Sunday, April 19, 2015

It's Monday! What Are You Reading?

Well it isn't really Monday yet, but I want to get a jump on things.  I am rereading Reading Lolita in Tehran by Azar Nafisi.  This time I decided to read it section by section and then read the corresponding novel.  The first section discusses Lolita so that is what I will start tonight.  Nafisi's perspective is that Lolita is not simply about an older man who is obsessed with a young girl; but, it is about a man obsessed with stealing her life and creating a new existence for her.  That is creepy and sad in a vastly different way than just the story of a pervert!  I am anxious to form my own opinion.  I will definitely post more as I get into the story.

Monday, March 9, 2015

It's Monday! What Are You Reading?

Book Journey hosts this weekly event.  I'm glad to post once again.

I am rereading Wuthering Heights by Emily Bronte.  I just finished Jane Eyre by Charlotte Bronte and want to keep it in the family.

I have read Wuthering Heights a few times because I taught it long ago.  It is nice to revisit a good book.  It is like running into an old friend - catching up.  Unfortunately, there is a big snow storm in the first chapter.  I almost put it down but I moved on braving the memories of our snow just last week.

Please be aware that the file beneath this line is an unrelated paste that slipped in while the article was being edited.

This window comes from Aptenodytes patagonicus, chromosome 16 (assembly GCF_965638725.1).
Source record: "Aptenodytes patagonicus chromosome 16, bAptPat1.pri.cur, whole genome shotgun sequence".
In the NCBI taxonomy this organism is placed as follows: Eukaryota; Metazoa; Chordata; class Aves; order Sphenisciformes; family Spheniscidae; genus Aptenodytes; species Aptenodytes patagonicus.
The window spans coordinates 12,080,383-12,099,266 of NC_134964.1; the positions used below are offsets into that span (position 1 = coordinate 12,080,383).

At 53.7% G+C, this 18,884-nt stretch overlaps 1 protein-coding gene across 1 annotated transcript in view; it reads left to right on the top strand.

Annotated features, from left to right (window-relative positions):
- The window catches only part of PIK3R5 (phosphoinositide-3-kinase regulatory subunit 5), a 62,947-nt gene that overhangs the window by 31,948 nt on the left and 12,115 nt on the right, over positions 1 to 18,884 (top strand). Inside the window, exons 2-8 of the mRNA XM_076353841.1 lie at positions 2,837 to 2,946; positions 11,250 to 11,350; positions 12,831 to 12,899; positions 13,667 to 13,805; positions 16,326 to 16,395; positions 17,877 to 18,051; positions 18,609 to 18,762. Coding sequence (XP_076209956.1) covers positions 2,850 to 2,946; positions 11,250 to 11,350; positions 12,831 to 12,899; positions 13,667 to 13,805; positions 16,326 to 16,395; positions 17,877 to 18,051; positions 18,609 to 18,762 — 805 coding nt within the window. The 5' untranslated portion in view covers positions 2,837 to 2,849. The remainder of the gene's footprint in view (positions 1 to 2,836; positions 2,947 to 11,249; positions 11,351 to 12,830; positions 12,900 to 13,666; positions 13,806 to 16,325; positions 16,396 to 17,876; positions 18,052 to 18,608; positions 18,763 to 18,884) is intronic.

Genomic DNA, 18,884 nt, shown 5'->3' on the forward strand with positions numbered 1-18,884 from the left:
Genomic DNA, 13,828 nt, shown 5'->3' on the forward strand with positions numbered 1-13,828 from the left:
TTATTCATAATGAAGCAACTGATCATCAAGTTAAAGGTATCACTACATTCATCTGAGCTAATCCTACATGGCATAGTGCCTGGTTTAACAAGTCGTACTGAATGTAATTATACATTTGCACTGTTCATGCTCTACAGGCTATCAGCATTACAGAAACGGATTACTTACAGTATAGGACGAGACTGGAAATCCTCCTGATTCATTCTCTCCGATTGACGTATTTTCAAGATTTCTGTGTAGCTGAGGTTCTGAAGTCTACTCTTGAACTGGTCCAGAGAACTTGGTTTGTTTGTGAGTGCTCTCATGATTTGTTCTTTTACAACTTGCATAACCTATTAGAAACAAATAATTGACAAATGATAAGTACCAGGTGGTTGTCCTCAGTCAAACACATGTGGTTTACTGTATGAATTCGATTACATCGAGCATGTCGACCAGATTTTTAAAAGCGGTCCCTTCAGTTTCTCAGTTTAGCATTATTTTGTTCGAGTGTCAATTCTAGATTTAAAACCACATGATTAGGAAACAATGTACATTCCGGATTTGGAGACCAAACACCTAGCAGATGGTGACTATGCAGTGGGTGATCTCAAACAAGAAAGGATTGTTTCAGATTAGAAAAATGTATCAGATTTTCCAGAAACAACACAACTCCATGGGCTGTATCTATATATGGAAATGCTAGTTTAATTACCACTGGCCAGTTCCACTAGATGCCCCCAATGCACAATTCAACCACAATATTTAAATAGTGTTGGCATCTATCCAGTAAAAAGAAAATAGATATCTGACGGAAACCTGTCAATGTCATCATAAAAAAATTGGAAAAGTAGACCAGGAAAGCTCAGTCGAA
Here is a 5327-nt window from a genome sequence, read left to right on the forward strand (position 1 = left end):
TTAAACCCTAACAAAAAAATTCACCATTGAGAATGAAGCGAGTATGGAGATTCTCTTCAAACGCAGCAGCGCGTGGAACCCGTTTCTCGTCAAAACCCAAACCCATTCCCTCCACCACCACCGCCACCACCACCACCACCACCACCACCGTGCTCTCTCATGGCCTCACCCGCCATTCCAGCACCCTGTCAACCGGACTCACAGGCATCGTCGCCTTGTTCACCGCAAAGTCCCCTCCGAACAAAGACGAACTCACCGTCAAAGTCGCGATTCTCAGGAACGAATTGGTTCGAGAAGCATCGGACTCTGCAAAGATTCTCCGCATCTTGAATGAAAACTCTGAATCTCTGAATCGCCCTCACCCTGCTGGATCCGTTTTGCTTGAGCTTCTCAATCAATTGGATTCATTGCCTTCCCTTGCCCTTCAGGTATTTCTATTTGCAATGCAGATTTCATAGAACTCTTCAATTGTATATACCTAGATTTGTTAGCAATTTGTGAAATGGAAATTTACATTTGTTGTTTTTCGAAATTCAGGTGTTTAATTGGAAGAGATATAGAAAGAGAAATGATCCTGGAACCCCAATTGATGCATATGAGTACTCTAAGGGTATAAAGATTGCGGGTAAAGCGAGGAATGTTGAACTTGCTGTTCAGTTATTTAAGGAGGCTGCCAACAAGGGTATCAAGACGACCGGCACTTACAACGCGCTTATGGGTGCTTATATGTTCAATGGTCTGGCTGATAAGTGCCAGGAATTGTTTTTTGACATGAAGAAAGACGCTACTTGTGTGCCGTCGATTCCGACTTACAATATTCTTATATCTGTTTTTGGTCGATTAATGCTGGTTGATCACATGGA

When reading this novel, it is important to pay attention.  There are changes in narration from Lockwood to Nelly.  After a while, I noticed the style change and it became easier.  I am taking a little break as my Kindle recharges.  I am not good about remembering to charge at night.

Is It March Aready?

Where did the time go?  I have been caught up in all sorts of mishaps but through it all I am still reading.  In fact, I have had some wonderful times reading and I will post specific reviews later.  Now I just want to touch base and return to the land of the visible!  I had a horrible bout with the flu and then I generously passed it on to Jim.  My immune system must have been weak because I had a slight relapse.  Then came the frigid cold and snow.  If I never see another snow drift, it will be too soon.  I feel guilty complaining in light of what my friends in Massachusetts have endured but this winter hit me harder than most.  I look forward to my chair on the beach with my current book.